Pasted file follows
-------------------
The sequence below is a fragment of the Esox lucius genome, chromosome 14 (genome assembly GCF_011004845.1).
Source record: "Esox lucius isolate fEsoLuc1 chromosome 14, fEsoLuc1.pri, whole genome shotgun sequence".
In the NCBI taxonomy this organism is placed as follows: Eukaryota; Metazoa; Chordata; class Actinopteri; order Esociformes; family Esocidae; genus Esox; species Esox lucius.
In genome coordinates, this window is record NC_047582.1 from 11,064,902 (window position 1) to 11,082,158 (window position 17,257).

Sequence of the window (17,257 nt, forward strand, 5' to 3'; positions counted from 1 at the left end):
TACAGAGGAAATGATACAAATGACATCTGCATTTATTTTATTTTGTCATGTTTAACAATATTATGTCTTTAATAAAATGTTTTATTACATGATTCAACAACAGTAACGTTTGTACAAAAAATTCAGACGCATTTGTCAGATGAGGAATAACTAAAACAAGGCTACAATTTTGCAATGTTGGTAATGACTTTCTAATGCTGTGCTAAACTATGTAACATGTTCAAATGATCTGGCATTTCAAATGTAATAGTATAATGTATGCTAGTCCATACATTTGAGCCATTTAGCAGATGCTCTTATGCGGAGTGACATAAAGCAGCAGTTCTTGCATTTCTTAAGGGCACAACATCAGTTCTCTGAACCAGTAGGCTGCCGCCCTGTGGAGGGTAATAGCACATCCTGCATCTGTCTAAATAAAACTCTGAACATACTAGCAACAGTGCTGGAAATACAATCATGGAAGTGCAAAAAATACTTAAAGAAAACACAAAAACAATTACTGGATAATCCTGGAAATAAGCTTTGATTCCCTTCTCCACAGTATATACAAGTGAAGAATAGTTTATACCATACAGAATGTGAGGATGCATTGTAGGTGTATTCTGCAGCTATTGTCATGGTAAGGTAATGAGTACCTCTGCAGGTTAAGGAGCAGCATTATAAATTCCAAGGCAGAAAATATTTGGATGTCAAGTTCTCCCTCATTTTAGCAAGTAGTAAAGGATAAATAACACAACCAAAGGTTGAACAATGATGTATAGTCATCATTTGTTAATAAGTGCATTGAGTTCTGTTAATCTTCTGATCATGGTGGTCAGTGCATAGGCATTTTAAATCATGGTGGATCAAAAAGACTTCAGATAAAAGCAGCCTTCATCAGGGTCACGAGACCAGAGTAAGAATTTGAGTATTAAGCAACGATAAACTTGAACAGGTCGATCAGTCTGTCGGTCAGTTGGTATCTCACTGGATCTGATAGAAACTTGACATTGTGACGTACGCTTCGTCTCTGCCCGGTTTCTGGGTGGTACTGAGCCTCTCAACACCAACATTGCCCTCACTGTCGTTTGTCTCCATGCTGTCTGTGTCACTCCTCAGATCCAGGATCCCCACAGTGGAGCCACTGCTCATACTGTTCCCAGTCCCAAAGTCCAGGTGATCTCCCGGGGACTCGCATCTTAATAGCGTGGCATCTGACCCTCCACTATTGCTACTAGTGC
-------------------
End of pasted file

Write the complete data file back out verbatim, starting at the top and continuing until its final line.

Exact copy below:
The sequence below is a fragment of the Esox lucius genome, chromosome 14 (genome assembly GCF_011004845.1).
Source record: "Esox lucius isolate fEsoLuc1 chromosome 14, fEsoLuc1.pri, whole genome shotgun sequence".
In the NCBI taxonomy this organism is placed as follows: Eukaryota; Metazoa; Chordata; class Actinopteri; order Esociformes; family Esocidae; genus Esox; species Esox lucius.
In genome coordinates, this window is record NC_047582.1 from 11,064,902 (window position 1) to 11,082,158 (window position 17,257).

Sequence of the window (17,257 nt, forward strand, 5' to 3'; positions counted from 1 at the left end):
TACAGAGGAAATGATACAAATGACATCTGCATTTATTTTATTTTGTCATGTTTAACAATATTATGTCTTTAATAAAATGTTTTATTACATGATTCAACAACAGTAACGTTTGTACAAAAAATTCAGACGCATTTGTCAGATGAGGAATAACTAAAACAAGGCTACAATTTTGCAATGTTGGTAATGACTTTCTAATGCTGTGCTAAACTATGTAACATGTTCAAATGATCTGGCATTTCAAATGTAATAGTATAATGTATGCTAGTCCATACATTTGAGCCATTTAGCAGATGCTCTTATGCGGAGTGACATAAAGCAGCAGTTCTTGCATTTCTTAAGGGCACAACATCAGTTCTCTGAACCAGTAGGCTGCCGCCCTGTGGAGGGTAATAGCACATCCTGCATCTGTCTAAATAAAACTCTGAACATACTAGCAACAGTGCTGGAAATACAATCATGGAAGTGCAAAAAATACTTAAAGAAAACACAAAAACAATTACTGGATAATCCTGGAAATAAGCTTTGATTCCCTTCTCCACAGTATATACAAGTGAAGAATAGTTTATACCATACAGAATGTGAGGATGCATTGTAGGTGTATTCTGCAGCTATTGTCATGGTAAGGTAATGAGTACCTCTGCAGGTTAAGGAGCAGCATTATAAATTCCAAGGCAGAAAATATTTGGATGTCAAGTTCTCCCTCATTTTAGCAAGTAGTAAAGGATAAATAACACAACCAAAGGTTGAACAATGATGTATAGTCATCATTTGTTAATAAGTGCATTGAGTTCTGTTAATCTTCTGATCATGGTGGTCAGTGCATAGGCATTTTAAATCATGGTGGATCAAAAAGACTTCAGATAAAAGCAGCCTTCATCAGGGTCACGAGACCAGAGTAAGAATTTGAGTATTAAGCAACGATAAACTTGAACAGGTCGATCAGTCTGTCGGTCAGTTGGTATCTCACTGGATCTGATAGAAACTTGACATTGTGACGTACGCTTCGTCTCTGCCCGGTTTCTGGGTGGTACTGAGCCTCTCAACACCAACATTGCCCTCACTGTCGTTTGTCTCCATGCTGTCTGTGTCACTCCTCAGATCCAGGATCCCCACAGTGGAGCCACTGCTCATACTGTTCCCAGTCCCAAAGTCCAGGTGATCTCCCGGGGACTCGCATCTTAATAGCGTGGCATCTGACCCTCCACTATTGCTACTAGTGC